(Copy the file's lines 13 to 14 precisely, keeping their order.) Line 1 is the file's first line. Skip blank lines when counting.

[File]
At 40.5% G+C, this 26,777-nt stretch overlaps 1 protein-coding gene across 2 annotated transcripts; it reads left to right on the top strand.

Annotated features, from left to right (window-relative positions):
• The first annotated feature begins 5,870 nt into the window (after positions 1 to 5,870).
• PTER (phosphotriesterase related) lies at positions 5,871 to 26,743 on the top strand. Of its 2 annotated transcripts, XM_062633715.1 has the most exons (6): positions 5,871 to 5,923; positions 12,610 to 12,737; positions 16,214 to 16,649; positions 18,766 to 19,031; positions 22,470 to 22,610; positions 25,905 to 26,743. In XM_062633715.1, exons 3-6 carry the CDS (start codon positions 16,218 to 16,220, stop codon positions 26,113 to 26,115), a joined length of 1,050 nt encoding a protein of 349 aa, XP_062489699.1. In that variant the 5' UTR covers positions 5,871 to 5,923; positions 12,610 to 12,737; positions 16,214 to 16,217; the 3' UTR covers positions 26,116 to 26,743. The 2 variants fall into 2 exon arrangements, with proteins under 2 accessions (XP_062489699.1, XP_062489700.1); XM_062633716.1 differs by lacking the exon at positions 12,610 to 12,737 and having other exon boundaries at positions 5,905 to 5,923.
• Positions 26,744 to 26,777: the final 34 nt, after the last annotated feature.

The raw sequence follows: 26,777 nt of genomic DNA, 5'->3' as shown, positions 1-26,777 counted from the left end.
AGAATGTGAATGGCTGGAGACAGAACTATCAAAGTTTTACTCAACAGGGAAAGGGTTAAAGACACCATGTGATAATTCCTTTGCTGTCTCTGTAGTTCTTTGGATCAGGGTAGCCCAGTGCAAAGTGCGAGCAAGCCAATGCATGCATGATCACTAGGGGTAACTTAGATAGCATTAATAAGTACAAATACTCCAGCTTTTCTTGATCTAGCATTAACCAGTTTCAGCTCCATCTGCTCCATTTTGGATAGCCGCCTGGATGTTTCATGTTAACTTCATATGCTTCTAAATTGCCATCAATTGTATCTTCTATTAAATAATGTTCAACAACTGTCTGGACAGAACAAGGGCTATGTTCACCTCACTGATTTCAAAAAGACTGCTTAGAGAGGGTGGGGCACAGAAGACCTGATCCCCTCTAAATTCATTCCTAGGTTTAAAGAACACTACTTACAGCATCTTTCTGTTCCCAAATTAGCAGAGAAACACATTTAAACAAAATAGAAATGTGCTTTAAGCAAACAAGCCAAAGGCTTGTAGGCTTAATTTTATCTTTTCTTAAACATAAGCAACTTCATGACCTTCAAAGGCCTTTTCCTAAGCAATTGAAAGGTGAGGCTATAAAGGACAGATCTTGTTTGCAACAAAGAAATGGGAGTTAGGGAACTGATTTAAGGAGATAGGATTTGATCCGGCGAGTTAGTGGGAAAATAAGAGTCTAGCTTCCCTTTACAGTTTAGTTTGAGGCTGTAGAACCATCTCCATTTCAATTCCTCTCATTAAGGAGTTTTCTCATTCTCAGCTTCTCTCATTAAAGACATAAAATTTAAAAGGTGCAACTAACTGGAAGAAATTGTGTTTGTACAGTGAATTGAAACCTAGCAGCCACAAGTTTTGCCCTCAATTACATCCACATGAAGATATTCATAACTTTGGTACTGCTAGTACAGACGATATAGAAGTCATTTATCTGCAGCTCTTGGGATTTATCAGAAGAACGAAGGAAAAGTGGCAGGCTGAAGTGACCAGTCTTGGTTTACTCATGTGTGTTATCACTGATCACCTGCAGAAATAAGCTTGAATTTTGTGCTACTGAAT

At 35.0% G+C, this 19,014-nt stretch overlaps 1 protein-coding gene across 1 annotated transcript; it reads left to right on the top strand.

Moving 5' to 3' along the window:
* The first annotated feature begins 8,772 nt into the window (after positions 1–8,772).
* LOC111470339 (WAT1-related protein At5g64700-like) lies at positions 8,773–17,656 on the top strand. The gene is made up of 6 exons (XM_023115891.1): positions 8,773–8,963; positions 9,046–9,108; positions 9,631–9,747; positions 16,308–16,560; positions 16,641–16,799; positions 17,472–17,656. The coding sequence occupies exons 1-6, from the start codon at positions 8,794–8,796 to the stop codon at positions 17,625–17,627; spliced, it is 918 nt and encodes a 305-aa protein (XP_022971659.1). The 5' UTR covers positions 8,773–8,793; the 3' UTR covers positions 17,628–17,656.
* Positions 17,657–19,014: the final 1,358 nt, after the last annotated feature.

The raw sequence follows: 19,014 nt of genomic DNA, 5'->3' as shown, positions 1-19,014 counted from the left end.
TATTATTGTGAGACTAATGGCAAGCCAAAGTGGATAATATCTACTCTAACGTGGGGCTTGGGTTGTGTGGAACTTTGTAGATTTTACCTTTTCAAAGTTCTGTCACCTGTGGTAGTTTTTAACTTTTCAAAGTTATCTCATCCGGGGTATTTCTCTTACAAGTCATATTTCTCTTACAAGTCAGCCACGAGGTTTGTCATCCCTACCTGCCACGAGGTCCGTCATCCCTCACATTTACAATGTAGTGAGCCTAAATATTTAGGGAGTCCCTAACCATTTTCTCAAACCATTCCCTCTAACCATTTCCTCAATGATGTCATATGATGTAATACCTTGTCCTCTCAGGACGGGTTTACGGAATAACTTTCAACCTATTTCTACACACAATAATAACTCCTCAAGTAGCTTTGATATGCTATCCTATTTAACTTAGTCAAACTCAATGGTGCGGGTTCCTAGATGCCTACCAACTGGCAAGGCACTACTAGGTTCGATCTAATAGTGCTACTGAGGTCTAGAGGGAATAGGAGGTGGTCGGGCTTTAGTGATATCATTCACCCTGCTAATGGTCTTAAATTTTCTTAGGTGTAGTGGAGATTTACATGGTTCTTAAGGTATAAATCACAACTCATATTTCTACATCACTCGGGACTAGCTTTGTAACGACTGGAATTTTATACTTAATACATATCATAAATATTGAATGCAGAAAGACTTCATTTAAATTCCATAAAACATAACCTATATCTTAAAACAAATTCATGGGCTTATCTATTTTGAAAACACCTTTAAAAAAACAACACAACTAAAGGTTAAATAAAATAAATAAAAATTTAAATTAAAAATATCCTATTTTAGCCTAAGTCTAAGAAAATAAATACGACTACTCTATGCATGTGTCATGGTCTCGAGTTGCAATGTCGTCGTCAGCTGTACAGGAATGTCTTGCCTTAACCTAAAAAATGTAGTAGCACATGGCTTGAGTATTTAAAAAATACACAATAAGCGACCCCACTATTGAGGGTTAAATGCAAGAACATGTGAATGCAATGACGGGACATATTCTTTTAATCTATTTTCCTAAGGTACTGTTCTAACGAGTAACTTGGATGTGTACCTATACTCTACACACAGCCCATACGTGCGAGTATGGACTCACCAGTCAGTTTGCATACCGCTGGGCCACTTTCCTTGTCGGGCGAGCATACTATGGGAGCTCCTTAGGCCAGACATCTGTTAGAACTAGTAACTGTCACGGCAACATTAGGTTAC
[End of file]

The raw sequence follows: 19,014 nt of genomic DNA, 5'->3' as shown, positions 1-19,014 counted from the left end.
TATTATTGTGAGACTAATGGCAAGCCAAAGTGGATAATATCTACTCTAACGTGGGGCTTGGGTTGTGTGGAACTTTGTAGATTTTACCTTTTCAAAGTTCTGTCACCTGTGGTAGTTTTTAACTTTTCAAAGTTATCTCATCCGGGGTATTTCTCTTACAAGTCATATTTCTCTTACAAGTCAGCCACGAGGTTTGTCATCCCTACCTGCCACGAGGTCCGTCATCCCTCACATTTACAATGTAGTGAGCCTAAATATTTAGGGAGTCCCTAACCATTTTCTCAAACCATTCCCTCTAACCATTTCCTCAATGATGTCATATGATGTAATACCTTGTCCTCTCAGGACGGGTTTACGGAATAACTTTCAACCTATTTCTACACACAATAATAACTCCTCAAGTAGCTTTGATATGCTATCCTATTTAACTTAGTCAAACTCAATGGTGCGGGTTCCTAGATGCCTACCAACTGGCAAGGCACTACTAGGTTCGATCTAATAGTGCTACTGAGGTCTAGAGGGAATAGGAGGTGGTCGGGCTTTAGTGATATCATTCACCCTGCTAATGGTCTTAAATTTTCTTAGGTGTAGTGGAGATTTACATGGTTCTTAAGGTATAAATCACAACTCATATTTCTACATCACTCGGGACTAGCTTTGTAACGACTGGAATTTTATACTTAATACATATCATAAATATTGAATGCAGAAAGACTTCATTTAAATTCCATAAAACATAACCTATATCTTAAAACAAATTCATGGGCTTATCTATTTTGAAAACACCTTTAAAAAAACAACACAACTAAAGGTTAAATAAAATAAATAAAAATTTAAATTAAAAATATCCTATTTTAGCCTAAGTCTAAGAAAATAAATACGACTACTCTATGCATGTGTCATGGTCTCGAGTTGCAATGTCGTCGTCAGCTGTACAGGAATGTCTTGCCTTAACCTAAAAAATGTAGTAGCACATGGCTTGAGTATTTAAAAAATACACAATAAGCGACCCCACTATTGAGGGTTAAATGCAAGAACATGTGAATGCAATGACGGGACATATTCTTTTAATCTATTTTCCTAAGGTACTGTTCTAACGAGTAACTTGGATGTGTACCTATACTCTACACACAGCCCATACGTGCGAGTATGGACTCACCAGTCAGTTTGCATACCGCTGGGCCACTTTCCTTGTCGGGCGAGCATACTATGGGAGCTCCTTAGGCCAGACATCTGTTAGAACTAGTAACTGTCACGGCAACATTAGGTTAC